'Eduardus is my proper name' (near bottom of page)

It is only reasonable to suppose that Edward de Vere, 17th Earl of Oxford, writing under the pen-name William Shakespeare, would have left a clue to his authorship in the plays themselves.

It is unlikely that this clue would have consisted of a cipher. Ciphers require a key, or the precise placement of text, neither of which was a practicable option.

A better solution was for Oxford to allude, within the plays, to some written work outside them. This allusion would, of necessity, have to be to a work which was both widely available and very well known to Oxford’s contemporaries, and which Oxford could be certain would be equally widely available and well known to succeeding generations.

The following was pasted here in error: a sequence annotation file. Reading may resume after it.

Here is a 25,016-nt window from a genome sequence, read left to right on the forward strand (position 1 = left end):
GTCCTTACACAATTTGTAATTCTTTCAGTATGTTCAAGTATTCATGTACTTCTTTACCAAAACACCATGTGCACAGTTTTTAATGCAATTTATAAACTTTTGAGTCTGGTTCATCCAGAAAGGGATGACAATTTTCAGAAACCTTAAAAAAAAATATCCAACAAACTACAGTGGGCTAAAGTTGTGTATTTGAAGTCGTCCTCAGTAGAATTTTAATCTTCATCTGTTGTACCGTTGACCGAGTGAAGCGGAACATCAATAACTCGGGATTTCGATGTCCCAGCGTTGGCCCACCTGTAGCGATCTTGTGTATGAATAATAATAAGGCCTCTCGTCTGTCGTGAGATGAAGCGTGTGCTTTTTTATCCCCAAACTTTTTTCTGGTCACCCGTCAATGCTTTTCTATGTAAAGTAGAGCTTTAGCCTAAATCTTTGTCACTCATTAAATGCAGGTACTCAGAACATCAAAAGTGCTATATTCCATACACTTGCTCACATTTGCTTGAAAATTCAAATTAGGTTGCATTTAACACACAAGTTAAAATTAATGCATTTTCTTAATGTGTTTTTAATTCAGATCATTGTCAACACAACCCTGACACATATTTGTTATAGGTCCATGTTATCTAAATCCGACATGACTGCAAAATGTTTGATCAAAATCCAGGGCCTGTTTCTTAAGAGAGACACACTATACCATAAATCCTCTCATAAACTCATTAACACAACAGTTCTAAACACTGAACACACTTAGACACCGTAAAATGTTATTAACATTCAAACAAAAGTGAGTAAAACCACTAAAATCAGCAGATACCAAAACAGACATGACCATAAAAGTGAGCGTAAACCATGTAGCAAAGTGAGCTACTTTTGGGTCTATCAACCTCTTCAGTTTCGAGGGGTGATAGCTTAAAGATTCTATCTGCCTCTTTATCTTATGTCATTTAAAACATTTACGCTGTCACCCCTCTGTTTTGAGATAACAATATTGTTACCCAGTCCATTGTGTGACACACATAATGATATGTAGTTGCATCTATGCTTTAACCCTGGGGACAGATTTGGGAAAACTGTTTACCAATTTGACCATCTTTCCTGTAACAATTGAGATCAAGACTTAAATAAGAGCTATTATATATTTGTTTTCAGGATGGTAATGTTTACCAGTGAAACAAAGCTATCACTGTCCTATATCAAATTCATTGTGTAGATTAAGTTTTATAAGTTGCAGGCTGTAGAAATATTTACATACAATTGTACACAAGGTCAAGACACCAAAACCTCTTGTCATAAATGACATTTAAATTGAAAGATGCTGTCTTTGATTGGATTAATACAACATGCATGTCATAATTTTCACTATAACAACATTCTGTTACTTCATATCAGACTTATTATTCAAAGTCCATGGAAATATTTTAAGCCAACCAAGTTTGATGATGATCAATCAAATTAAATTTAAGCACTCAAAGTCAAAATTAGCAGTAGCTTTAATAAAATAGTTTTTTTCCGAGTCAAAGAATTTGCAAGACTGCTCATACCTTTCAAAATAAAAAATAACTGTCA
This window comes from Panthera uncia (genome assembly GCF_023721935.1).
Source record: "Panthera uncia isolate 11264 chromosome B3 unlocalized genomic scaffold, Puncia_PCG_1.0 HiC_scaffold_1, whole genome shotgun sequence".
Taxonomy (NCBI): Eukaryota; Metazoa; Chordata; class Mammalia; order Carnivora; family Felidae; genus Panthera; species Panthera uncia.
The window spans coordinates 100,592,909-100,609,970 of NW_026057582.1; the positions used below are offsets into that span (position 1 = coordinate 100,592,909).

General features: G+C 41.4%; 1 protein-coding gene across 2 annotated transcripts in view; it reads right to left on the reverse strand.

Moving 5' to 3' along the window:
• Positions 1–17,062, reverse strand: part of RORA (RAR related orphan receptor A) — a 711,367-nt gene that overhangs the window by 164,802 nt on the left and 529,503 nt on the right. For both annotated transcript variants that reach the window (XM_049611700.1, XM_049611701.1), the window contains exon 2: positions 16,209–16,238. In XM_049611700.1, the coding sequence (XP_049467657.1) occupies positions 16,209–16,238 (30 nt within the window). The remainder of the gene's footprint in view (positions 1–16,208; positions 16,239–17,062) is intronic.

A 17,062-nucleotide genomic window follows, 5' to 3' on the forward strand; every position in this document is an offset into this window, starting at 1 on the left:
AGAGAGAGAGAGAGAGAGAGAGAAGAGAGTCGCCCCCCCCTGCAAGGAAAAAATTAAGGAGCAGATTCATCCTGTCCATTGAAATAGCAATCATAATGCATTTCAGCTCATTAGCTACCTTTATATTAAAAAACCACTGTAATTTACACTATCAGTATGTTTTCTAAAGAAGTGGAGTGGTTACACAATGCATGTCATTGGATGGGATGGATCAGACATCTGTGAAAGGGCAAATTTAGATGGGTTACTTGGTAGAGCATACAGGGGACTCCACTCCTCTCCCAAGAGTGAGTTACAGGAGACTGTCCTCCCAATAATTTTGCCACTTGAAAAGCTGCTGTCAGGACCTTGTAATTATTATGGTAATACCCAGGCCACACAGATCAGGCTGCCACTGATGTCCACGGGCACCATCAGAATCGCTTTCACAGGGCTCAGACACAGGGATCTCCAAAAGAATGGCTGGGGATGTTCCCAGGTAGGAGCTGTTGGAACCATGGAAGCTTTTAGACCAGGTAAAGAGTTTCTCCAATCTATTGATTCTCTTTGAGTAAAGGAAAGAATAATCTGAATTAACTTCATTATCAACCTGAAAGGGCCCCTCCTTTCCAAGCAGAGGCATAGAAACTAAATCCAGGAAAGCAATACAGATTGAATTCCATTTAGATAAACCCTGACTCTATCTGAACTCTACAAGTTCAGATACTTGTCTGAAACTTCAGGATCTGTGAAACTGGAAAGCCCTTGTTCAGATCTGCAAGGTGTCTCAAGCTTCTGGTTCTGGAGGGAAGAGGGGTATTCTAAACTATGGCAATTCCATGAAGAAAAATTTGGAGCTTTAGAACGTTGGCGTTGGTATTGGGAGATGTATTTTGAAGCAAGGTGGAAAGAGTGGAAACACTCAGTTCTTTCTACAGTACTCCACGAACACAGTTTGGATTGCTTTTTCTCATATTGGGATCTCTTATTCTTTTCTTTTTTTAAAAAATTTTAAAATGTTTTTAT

The choice was Lyly’s Latin Grammar, a work committed to memory by every educated Elizabethan, and used as a standard grammar text until the eighteenth century.

The facsimile reproduced to the right shows the page in Lyly’s Latin Grammar to which Oxford referred in the Shakespeare plays, a page which contains the sentence 'Edwardus is my proper name'.

For a discussion of Oxford’s allusions to this page of Lyly’s Latin Grammar, see the accompanying essay.